We got into this by accident.  My friend Otis Courtney, of Eden Prairie, MN, began two years ago to help generate support for the a new stadium for the Minnesota Vikings.  Otis asked me to help put his dream together.  Learning of the need by the 49ers as well, we first prepared a proposal to the 49ers and then later modified for the Vikings on how each could build new stadiums without public funding (other than the usual infrastructure of streets and sewers, etc.).   To date, both the 49ers and the Vikings seem to believe they will get public funding.  We don't share that view.  We would love to work with them "if" (their viewpoint) or "when" (our viewpoint) the legislative approach doesn't work.  There are more than 8 ways to fund stadiums.  Indeed, Otis received many funding suggestions from fans to the site, some very sophisticated, that could be integrated into any plan to finance the stadium.  We recommend that teams seeking new stadiums should put up a similar website and hold a contest, offering a pair of season tickets, to the best idea submitted.

A stadium building friend of Otis  asked us to develop our proposals as a generic piece, as he stated this should be every league's team model.  That is what is attached.  It was done in May.  Perfect timing for our just learning of this Forum.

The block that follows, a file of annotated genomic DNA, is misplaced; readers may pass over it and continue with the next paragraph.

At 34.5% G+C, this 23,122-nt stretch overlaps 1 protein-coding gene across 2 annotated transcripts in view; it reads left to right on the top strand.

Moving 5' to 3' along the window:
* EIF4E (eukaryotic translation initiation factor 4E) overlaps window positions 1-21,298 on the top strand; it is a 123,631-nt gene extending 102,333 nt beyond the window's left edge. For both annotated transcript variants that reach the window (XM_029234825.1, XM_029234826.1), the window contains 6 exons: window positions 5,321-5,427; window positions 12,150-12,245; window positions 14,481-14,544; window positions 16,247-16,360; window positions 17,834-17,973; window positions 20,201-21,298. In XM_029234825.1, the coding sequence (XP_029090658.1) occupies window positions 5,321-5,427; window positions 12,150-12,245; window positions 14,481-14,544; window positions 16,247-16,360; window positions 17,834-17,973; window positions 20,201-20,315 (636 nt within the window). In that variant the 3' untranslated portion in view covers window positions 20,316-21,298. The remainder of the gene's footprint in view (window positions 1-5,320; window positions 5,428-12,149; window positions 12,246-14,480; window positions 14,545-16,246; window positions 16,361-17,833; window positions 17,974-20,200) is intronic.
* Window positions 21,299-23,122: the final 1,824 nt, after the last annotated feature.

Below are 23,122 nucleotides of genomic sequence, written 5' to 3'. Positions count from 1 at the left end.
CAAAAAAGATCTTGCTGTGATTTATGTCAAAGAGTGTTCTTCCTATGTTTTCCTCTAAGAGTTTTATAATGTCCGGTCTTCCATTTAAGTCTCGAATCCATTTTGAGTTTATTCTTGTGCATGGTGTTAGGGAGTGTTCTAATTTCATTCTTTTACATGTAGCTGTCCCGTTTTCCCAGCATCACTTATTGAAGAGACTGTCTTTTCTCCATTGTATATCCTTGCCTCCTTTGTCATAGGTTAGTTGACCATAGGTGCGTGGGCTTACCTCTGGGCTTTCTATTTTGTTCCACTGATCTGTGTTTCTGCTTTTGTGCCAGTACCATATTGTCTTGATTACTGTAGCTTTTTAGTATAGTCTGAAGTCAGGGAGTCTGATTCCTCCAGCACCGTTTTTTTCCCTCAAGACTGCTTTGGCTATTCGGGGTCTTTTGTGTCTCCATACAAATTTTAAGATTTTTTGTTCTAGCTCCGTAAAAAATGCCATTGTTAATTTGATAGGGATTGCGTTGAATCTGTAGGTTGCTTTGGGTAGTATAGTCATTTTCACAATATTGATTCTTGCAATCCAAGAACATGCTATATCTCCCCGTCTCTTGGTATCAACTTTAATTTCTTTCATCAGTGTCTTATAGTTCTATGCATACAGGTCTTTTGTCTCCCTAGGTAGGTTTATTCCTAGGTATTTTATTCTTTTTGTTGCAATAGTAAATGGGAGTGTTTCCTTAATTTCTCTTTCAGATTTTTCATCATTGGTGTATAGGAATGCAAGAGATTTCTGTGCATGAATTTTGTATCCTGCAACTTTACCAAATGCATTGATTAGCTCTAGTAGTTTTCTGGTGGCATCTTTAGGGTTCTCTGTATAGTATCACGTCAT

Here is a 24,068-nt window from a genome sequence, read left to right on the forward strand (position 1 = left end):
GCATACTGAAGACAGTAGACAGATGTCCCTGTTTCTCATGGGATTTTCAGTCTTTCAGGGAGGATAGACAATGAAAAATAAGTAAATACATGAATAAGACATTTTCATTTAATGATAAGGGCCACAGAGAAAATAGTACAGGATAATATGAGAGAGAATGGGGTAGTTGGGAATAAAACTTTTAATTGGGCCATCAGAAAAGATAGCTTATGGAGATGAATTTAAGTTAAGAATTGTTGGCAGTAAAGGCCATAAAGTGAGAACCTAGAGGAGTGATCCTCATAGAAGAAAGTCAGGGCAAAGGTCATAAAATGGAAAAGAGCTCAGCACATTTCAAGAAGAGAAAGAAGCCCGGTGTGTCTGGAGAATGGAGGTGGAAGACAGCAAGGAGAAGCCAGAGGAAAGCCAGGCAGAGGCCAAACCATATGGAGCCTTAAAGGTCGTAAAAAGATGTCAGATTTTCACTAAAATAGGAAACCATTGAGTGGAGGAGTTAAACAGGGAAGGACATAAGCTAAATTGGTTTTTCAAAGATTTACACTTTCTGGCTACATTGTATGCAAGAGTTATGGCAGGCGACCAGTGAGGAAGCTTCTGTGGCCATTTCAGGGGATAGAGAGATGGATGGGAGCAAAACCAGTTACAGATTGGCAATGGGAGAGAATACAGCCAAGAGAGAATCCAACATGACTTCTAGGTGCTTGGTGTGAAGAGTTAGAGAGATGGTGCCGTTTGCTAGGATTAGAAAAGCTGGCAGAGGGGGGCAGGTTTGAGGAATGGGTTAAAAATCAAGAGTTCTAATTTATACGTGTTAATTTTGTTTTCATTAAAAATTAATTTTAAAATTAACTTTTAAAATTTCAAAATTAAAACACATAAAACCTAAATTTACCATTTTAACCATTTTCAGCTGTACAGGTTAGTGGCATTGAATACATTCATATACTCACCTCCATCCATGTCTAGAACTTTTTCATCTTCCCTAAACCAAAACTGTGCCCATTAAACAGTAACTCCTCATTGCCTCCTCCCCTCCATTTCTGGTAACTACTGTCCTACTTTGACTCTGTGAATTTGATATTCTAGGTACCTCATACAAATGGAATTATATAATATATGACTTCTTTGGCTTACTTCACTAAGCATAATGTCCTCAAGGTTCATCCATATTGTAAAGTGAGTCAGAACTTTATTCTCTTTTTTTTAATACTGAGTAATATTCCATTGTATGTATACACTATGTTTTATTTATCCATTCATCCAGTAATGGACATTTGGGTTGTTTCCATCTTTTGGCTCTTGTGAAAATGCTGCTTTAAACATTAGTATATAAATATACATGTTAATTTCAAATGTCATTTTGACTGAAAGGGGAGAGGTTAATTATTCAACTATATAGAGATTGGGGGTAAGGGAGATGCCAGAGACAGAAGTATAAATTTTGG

Briefly:  government has always funded development of new industries and getting things started (shipping, banks, canals, trucking, rail roads, any transportation, tel-coms, even the 1st 25 years of the Internet, etc.).  But, once established, the government butts out except for certain tax relief and other such programs or end of year Christmas tree legislation, and then they stand or fall on their own.  It is worth noting that over half of the Fortune 500 companies of the 1970's no longer exist.   Pro Sports risk losing out to other sports or activities or TV shows if they don't get their houses in order and begin celebrating the game and serving the fan rather than going on and on about how they need new stadiums at public expense so they can afford to attract free agents, or else they will move.